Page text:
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Egypt 2012: Time to for a new economic vision - Daily News Egypt

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Egypt 2012: Time to for a new economic vision

By Reem Abdellatif CAIRO: A year after Egyptians took to the streets demanding bread, freedom and social justice, a lack of vision on the government’s part has pushed the economy to a breaking point. As opposed to quick fixes, economists suggest shifting focus by looking at the domestic market and supporting small businesses, in a bid …

By Reem Abdellatif

CAIRO: A year after Egyptians took to the streets demanding bread, freedom and social justice, a lack of vision on the government’s part has pushed the economy to a breaking point.

As opposed to quick fixes, economists suggest shifting focus by looking at the domestic market and supporting small businesses, in a bid to promote long-term, sustainable growth. Large scale infrastructure projects that spur the construction materials sector are also key to revitalizing the economy.

Hoda Selim, an economist at Egypt’s Economic Research Forum, said the government in 2011 “could have implemented measures to ensure employment creation and improve rates of employability especially for the youth.”

Moving forward, “incentives to private sector firms through a temporary holiday on payroll taxes and temporary on-the-job training subsidies may help increase hiring,” she added.

By enhancing productivity and promoting local demand, more jobs could have been created for Egyptians over the past year, said Sondos Faramawy, a strategic consultant.

While the ruling military council has called for celebrations to mark the Jan. 25 anniversary, activists say the revolution is ongoing until power is handed to a civilian authority. In the meantime, the economy has suffered as evidenced by declining figures in the traditional indicators.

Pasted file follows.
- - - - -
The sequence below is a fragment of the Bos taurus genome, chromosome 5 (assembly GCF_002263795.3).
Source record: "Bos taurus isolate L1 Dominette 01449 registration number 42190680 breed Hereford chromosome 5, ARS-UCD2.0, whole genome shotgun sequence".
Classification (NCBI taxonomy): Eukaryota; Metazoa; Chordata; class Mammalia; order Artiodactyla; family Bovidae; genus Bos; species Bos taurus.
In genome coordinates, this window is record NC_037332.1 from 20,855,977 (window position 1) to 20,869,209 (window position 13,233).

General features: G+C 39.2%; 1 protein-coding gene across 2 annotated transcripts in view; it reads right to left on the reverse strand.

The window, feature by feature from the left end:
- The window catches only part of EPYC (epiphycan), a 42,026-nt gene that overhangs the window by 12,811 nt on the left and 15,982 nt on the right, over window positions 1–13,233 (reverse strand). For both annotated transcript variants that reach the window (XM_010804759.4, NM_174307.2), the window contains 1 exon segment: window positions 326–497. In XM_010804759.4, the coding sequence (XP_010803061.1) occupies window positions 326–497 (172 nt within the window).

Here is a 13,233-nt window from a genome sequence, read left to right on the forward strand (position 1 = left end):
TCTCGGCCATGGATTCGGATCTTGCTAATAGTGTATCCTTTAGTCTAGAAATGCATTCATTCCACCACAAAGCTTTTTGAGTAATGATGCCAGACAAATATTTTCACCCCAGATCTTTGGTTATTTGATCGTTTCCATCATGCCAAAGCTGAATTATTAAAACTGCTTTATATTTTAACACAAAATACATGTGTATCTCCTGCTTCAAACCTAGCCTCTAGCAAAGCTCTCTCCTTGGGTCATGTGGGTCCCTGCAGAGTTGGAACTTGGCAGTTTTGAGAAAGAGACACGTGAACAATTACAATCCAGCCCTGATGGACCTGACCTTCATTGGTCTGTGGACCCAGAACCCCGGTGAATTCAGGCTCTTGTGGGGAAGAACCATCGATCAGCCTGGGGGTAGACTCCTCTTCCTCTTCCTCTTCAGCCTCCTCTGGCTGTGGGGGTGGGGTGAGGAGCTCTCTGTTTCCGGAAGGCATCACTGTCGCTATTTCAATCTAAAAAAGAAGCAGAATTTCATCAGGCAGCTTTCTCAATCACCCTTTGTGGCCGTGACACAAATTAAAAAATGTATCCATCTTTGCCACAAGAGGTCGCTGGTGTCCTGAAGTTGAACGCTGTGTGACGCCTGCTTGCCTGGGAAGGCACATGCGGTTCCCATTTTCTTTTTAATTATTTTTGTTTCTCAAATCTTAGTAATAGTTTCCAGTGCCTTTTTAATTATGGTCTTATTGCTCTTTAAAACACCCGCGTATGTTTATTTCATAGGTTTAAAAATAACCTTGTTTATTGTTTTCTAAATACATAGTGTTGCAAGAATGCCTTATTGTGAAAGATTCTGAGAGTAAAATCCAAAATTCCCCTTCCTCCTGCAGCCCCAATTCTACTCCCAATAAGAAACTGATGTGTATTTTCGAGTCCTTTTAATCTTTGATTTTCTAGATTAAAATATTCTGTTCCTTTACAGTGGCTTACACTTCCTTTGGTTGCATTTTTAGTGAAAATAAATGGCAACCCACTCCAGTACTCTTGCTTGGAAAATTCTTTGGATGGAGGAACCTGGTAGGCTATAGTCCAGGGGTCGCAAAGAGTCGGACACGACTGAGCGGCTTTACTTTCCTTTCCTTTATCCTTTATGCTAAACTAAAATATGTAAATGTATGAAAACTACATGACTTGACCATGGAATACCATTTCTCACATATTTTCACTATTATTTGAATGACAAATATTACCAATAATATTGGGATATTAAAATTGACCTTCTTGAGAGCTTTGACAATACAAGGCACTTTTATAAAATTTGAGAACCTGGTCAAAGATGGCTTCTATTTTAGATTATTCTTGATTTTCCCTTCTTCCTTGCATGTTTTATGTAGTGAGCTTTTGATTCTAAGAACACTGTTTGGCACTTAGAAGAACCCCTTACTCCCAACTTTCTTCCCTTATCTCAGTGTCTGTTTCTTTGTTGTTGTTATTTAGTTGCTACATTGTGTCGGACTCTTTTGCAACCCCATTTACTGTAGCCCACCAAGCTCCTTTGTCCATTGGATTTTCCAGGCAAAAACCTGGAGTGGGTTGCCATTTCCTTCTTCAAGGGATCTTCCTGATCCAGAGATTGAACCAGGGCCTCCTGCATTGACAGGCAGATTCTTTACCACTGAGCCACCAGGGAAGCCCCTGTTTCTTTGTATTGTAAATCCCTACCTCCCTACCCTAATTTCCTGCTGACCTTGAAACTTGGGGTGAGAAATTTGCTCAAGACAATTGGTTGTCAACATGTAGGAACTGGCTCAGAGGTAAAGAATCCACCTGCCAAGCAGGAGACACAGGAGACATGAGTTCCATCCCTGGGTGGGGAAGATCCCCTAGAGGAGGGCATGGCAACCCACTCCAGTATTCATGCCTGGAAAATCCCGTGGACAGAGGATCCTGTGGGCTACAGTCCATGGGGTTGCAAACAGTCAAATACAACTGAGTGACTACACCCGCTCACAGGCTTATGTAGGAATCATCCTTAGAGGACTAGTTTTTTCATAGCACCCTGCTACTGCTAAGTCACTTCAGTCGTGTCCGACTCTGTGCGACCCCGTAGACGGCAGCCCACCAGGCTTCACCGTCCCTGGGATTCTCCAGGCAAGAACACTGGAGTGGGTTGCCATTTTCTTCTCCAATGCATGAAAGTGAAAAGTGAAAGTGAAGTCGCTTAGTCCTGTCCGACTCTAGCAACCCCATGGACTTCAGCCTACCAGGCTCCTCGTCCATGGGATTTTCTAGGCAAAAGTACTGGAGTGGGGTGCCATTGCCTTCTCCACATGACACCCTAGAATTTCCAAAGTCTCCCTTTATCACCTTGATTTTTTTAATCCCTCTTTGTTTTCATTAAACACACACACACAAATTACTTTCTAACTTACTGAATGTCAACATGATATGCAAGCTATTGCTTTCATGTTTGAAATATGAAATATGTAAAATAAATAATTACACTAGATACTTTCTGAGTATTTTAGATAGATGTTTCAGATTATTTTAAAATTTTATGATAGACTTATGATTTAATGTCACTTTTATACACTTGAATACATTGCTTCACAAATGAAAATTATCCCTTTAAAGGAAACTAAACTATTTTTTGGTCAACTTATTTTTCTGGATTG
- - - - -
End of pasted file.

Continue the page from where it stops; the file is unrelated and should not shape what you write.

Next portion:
Unconventionally looking inward

But instead of dwelling on lost tourism and foreign direct investment (FDI), economists argue that focus should shift to helping small and medium enterprises (SMEs), restructuring spending and stimulating the local economy.

“To reach investment and higher production, there has to be a concrete economic policy, but the political will is not there,” said Monette Doss, senior analyst at Prime Group.

The real solution lies in looking internally. “It would not be in borrowing per se,” Doss said.

However, Egypt has officially requested a $3.2 billion loan from the International Monetary Fund, a number that is likely to increase as negotiations proceed.

“The current people in power … are looking for quick fixes to the problems on the ground. …They are wasting their energy into trying to implement quick fixes, which [will] not work right away,” said Faramawy.

“Most major producers focus on exports, not local demand. When it comes to furniture, for example, the local market relies heavily on imports yet we export Egyptian furniture and import cheap Chinese furniture,” she said.

“If producers focus on the local market, there is a huge advantage there. That is why you have commercial centers like Carrefour or Spinney’s opening here, because they see we have a huge demand,” she added.

Before the uprising, the country’s foreign reserves were at $36 billion. Now, they have reached $18.1 billion, facing the risk of total depletion by March and making import cover vulnerable.

Focusing on the domestic market could work to decrease import expenses, thus curbing state spending, an issue the government has continued to stress as it struggles to plug a budget deficit of about LE 140 billion.

FDI slipped to $440.1 million from July-September 2011, down from $1.60 billion a year earlier, according to Reuters. One way to get money pumping into the economy is to promote infrastructure development.

“We are interested in creating infrastructure projects that can be sub-contracted,” said Alaa Ezz, secretary general of the Federation of Egyptian Industries.

Ezz has a vision to create mega-infrastructure projects in order to develop Egypt as well as encourage investments.